Saleh Saeed Nasser has been patrolling Yemen’s coastline for 15 years. For most of his career, he’s seen migrants arrive on the pristine shores of Shabwa province from the Horn of Africa.
But in recent years, as his country’s three-year civil war has brought on terrorism and the world’s worst humanitarian crisis, something counterintuitive has started happening: More migrants from Africa are rushing to shore and overwhelming the coastline he patrols as a member of the country’s Coast Guard. More than 87,000 migrants arrived last year alone.
Now, Saleh says he needs 2,000 men to properly police this stretch of Yemen’s vast coastline. He only has 185.
“The government is busy with bigger issues — resources are scarce,” he said.
Yemen is locked in the middle of a conflict — proxy battle between Iranian-backed Houthis and a Saudi-backed coalition— that has thrown 20 million people into a sprawling humanitarian crisis. Nearly 10,000 people have been killed and 53,000 more wounded in the conflict, according to the United Nations, though many believe the figures are much higher.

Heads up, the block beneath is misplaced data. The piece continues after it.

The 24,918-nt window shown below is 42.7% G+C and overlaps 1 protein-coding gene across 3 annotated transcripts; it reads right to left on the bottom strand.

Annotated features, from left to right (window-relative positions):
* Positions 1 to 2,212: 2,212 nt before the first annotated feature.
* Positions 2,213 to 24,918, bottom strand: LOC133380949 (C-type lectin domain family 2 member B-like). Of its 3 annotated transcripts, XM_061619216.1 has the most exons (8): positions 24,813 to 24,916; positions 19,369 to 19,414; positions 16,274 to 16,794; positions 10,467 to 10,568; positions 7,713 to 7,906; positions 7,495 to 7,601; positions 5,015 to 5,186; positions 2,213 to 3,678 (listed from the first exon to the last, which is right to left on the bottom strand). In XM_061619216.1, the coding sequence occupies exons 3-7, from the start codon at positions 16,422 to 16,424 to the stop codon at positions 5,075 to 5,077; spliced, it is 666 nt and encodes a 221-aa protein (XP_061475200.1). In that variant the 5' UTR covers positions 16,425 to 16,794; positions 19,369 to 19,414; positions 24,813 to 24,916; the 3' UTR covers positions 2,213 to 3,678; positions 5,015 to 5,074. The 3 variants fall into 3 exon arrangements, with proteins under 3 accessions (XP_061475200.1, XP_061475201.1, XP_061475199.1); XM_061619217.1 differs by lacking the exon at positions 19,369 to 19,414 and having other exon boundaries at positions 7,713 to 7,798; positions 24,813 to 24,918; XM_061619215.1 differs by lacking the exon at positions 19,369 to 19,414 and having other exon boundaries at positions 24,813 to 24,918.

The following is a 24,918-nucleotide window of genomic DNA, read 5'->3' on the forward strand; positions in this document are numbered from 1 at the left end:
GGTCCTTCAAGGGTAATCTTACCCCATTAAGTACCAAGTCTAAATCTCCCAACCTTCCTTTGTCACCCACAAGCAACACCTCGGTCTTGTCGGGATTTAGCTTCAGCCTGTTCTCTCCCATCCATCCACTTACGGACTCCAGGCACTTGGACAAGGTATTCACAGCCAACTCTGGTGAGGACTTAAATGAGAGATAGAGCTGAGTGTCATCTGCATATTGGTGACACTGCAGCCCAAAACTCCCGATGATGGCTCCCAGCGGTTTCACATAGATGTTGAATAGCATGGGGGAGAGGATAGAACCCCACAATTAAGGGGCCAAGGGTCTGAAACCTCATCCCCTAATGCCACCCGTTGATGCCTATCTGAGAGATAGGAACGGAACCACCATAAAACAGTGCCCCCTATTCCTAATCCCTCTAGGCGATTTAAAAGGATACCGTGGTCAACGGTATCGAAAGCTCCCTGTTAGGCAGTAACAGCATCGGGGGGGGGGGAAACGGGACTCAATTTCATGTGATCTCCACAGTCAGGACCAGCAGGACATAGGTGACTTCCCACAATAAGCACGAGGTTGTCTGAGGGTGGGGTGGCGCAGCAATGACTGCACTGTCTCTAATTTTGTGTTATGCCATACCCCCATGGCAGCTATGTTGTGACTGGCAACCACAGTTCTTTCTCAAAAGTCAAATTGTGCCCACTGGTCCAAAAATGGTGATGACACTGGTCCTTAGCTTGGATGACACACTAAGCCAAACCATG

Despite this grim reality, African migrants are fleeing crises at home in search of employment and opportunity in Saudi Arabia, and are hoping to pass through Yemen’s war zone to get there. VICE News witnessed hundreds of migrants starting their long walk from the shores of Bi’r Ali in south-east Yemen to the Saudi border.
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